The Federal Circuit’s recent decision in Sirona Dental Systems GMBH v. Institut Straumann AG, Appeals 2017-1341, 2017-1403 (Fed. Cir. June 19, 2018) tasked the PTAB with reconciling the Supreme Court’s SAS Institute decision (discussed here) with its en banc decision in Aqua Products regarding the burden of proof on motions to amend (discussed here).

The patent at issue concerned a method for producing a drill template for placement of a tooth implant. One of the steps in the independent claim was directed to “carrying out a three-dimensional optical measuring of the visible surfaces of the jaw and of the teeth and compiling a corresponding measured data record.” The Board held that claims 1-8 would have been obvious based on a combination of two prior art references. One of the references was a German patent for which the parties had offered differing translations. Sidestepping the disputed portions of those translations, the Board found that the undisputed disclosures of the German patent, when combined with another reference, disclosed the measuring and compiling steps. The Board determined that a person of ordinary skill in the art would have been motivated to combine the references. Accordingly, the Board’s held claims 1-8 unpatentable as obvious.

The Federal Circuit affirmed this determination. The patent owner complained that the Board had violated the Administrative Procedure Act (APA) by disregarding petitioner’s obviousness arguments, based on disputed portions of the German Patent, and instead finding obviousness of claims 1-8 on alternative grounds fashioned from the undisputed disclosures. While the Federal Circuit agreed that, based on SAS Institute, the Board may not deviate from the grounds in the petition and raise its own obviousness theory, the court nevertheless determined that the Board had not deviated from the petition, properly grounding its obviousness determination on portions of the German reference cited in the petition.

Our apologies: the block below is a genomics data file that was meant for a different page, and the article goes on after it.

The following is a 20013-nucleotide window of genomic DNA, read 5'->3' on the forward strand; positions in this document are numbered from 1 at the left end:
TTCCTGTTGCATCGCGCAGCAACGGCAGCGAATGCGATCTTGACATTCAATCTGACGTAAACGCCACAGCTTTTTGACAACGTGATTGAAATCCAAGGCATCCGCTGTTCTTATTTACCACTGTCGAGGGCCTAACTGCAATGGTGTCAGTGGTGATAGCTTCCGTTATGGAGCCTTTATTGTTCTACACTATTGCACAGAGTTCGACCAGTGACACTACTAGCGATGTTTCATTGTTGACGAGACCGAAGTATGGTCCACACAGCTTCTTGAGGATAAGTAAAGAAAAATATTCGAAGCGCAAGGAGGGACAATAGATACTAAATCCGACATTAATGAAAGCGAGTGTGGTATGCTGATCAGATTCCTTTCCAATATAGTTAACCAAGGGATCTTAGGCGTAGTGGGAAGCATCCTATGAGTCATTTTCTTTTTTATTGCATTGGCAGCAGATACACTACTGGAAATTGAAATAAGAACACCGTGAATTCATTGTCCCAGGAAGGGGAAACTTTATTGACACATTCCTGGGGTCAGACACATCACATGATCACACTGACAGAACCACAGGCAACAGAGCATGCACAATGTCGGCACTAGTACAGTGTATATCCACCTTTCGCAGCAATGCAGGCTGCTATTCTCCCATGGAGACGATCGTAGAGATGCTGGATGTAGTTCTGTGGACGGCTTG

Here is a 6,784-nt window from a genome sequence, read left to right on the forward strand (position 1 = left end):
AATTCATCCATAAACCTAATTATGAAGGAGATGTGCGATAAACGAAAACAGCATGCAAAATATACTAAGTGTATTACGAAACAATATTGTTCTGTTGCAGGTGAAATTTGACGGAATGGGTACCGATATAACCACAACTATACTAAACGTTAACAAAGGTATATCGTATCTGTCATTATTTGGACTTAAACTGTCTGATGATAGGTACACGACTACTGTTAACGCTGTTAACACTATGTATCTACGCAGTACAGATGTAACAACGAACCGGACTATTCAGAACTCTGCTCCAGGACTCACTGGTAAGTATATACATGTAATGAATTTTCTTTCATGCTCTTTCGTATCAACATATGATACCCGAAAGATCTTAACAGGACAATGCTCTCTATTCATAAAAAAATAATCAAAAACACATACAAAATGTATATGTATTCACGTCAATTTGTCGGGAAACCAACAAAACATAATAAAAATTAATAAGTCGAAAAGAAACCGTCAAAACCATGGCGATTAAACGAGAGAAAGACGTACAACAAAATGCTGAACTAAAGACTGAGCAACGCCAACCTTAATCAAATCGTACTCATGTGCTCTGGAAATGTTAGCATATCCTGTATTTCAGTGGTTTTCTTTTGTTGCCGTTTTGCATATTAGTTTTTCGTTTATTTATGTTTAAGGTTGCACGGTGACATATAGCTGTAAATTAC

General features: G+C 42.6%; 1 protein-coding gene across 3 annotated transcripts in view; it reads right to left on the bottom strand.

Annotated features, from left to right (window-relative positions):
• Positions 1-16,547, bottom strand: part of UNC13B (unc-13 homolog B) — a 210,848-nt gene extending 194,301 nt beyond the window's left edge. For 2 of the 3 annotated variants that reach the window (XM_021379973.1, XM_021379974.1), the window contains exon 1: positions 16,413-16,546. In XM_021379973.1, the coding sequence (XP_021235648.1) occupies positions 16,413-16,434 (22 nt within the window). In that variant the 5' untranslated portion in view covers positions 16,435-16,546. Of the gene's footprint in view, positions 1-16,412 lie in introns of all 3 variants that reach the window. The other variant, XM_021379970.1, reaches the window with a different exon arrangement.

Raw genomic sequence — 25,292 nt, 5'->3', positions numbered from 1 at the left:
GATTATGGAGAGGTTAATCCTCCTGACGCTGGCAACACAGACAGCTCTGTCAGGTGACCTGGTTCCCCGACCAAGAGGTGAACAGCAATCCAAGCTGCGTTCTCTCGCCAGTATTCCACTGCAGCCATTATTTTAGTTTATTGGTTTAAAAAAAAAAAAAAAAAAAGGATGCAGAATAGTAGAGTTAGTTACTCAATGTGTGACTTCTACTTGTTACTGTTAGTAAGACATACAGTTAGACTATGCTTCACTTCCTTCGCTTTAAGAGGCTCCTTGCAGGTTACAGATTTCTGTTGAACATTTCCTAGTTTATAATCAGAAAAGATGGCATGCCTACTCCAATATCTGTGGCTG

The Federal Circuit  similarly saw no error in the Board’s refusal to consider prior art combinations offered in opposition to a contingent motion to amend when it determined that claims 9 and 10 were not unpatentable. Petitioner had argued that claims 9 and 10 shared similarities with the proposed substitute claim, and that combinations which Board concluded rendered that proposed claim unpatentable should also have been applied to invalidate clams 9 and 10. The Court noted that these combinations had not been asserted in the petition. The Court found no error in the Board’s decision not to consider grounds of unpatentability not raised in the petition.

The Federal Circuit, however, reversed and remanded the Board’s denial of the Patent Owner’s contingent motion to amend claim 1. Noting that the Board’s decision issued prior to the Court’s en banc decision in Aqua Products, the Court concluded that the Board had wrongly placed the burden on the Patent Owner to demonstrate that the proposed substitute claims were patentable. In remanding to the Board, the Court directed the Board to consider the implications of the Supreme Court’s recent decision in SAS Institute on whether it may consider combinations of references not argued by the Petitioner in opposing the motion to amend and, if so, what procedures would be required to comply with the provisions of the APA.

Accordingly, patent practitioners will have to stay tuned to find out whether the application of the new burden of proof changes the Board’s decision on the amended claims, as well as how the Board applies SAS Institute to the issue of whether and how it may consider combinations of references not argued by the petitioner in opposing a motion to amend claims.